Many CX projects fail despite big budgets, survey finds
Over three quarters (77 per cent) of retail organisations in Australia said they have had a number of failed customer experience (CX) projects.
About a third (35 per cent) said as many as 20 to 40 per cent of such projects have failed, despite the fact that big dollars were involved.
With the number of companies spending on CX projects rising, Microsoft has urged retail businesses to tackle data blindspots to reduce the risk of costly failed customer experience projects and amplify the impact of data for customers and employees.
While most Australian enterprises (69 per cent) say they have an integrated digital transformation strategy, only 28 per cent have a company-wide strategy for sharing data, according to a new study commissioned by Microsoft Australia.
The study shows that without access to a comprehensive array of data, retail organisations will be limited in their ability to intelligently use data to engage customers, empower people, optimise and automate processes, and transform products and services.
When asked about the importance of data in terms of automating business processes, 80 per cent of retail sector respondents said it was “somewhat to extremely” important, the study revealed.
Seventy-seven per cent said the same about access to data to gain a 360-degree view of the customer; and 74 per cent said it was somewhat to extremely important for generating a real time insight into the pipeline of opportunities.
The research showed, however, that in spite of the critical role data plays in CX transformation, almost a third (30 per cent) of the respondents of the survey said that there is little to no data sharing across the organisation.
“The enterprise blindspots this creates is causing many transformation efforts to fail to reach their full potential,” Microsoft said in a statement about the report.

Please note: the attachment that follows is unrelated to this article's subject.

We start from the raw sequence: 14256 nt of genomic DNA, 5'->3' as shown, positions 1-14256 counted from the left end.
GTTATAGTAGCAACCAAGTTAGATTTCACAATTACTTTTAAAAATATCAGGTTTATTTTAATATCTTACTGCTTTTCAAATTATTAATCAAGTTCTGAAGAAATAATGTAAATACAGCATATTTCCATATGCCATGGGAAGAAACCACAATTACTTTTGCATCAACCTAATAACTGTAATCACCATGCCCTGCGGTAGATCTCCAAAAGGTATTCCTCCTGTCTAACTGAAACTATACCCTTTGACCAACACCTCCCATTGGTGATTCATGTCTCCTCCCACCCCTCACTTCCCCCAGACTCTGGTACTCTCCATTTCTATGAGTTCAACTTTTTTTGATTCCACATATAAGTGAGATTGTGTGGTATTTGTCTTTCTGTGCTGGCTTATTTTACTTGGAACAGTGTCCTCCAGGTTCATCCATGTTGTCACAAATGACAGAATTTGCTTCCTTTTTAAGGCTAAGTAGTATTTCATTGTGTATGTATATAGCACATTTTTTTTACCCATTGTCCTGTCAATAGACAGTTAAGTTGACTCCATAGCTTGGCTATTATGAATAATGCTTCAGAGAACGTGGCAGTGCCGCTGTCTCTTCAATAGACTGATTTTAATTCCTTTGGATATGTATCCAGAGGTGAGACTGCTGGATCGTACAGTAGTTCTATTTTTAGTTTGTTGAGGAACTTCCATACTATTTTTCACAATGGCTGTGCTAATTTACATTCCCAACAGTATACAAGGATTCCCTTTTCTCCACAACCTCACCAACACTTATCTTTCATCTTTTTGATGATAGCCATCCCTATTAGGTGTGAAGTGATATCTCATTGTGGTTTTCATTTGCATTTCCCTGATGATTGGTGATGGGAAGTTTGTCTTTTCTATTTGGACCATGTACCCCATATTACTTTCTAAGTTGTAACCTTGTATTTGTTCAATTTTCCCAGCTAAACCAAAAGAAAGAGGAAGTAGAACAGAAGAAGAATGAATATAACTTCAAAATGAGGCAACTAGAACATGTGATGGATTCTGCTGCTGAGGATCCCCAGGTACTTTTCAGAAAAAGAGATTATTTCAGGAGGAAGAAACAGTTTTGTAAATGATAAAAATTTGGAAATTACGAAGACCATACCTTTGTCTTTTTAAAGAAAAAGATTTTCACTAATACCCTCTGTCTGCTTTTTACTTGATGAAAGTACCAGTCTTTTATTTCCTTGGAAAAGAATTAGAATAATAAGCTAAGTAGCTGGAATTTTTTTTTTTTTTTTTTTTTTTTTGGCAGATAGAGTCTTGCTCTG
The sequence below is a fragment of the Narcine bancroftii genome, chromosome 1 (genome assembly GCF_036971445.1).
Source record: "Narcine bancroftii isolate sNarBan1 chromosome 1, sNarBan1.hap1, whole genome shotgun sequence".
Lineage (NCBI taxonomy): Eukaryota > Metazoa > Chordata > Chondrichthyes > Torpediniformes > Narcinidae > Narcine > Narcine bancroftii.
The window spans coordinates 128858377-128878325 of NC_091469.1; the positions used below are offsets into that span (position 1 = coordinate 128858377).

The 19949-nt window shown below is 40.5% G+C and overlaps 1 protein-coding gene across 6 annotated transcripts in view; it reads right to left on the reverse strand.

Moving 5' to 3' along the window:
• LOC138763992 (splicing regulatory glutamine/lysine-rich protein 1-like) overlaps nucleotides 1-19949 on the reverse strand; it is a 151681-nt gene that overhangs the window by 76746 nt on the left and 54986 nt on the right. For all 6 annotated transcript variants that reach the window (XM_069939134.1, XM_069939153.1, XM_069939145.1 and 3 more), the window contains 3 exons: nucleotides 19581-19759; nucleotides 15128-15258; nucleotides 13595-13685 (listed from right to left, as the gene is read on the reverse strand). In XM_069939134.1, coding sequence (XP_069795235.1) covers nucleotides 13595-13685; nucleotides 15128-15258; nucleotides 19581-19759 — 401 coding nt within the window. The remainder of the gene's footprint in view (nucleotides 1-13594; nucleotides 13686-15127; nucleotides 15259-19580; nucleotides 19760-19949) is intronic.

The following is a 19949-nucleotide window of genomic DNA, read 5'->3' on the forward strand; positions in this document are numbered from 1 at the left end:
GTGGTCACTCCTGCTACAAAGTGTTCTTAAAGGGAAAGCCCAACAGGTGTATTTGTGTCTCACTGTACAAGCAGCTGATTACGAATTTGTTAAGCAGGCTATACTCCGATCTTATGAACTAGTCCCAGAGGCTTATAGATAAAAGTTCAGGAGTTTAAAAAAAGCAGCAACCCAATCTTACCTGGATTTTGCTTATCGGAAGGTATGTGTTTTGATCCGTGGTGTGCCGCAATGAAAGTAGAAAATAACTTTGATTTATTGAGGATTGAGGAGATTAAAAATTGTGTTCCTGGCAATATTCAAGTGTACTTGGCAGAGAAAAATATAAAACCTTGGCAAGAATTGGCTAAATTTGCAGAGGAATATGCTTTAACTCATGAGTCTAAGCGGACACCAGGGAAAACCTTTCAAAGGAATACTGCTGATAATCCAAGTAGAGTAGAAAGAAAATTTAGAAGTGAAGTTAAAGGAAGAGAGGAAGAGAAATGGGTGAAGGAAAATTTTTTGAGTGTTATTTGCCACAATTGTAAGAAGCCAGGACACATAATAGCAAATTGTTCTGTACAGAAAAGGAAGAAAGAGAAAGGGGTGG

Respondents across all three sectors reported that the biggest challenges they faced included being able to customise offers and bundle products and services with personal pricing; modify go-to-market strategies in real time; gaining a 360-degree view of the customer; and validating and testing new ideas. All of which require access to the right data at the right time.
Retail businesses scored themselves particularly poorly in terms of their ability to collect and action feedback from customers and staff across multiple channels; personalise each customer interaction; and, identify weak points in the customer journey, the study showed.
“It’s really important that retail businesses identify and tackle their digital blindspots – and introduce policies, processes and technology that lets data help draft the organisational transformation blueprint,” said Michael O’Keefe, Business Applications director at Microsoft.
O’Keefe said crafting corporate-wide data sharing policies and implementing technology that allows all of a retailer’s data to be accessed when and where it is required is critical, adding that it is the best way to optimise decision making and take informed action across the organisation.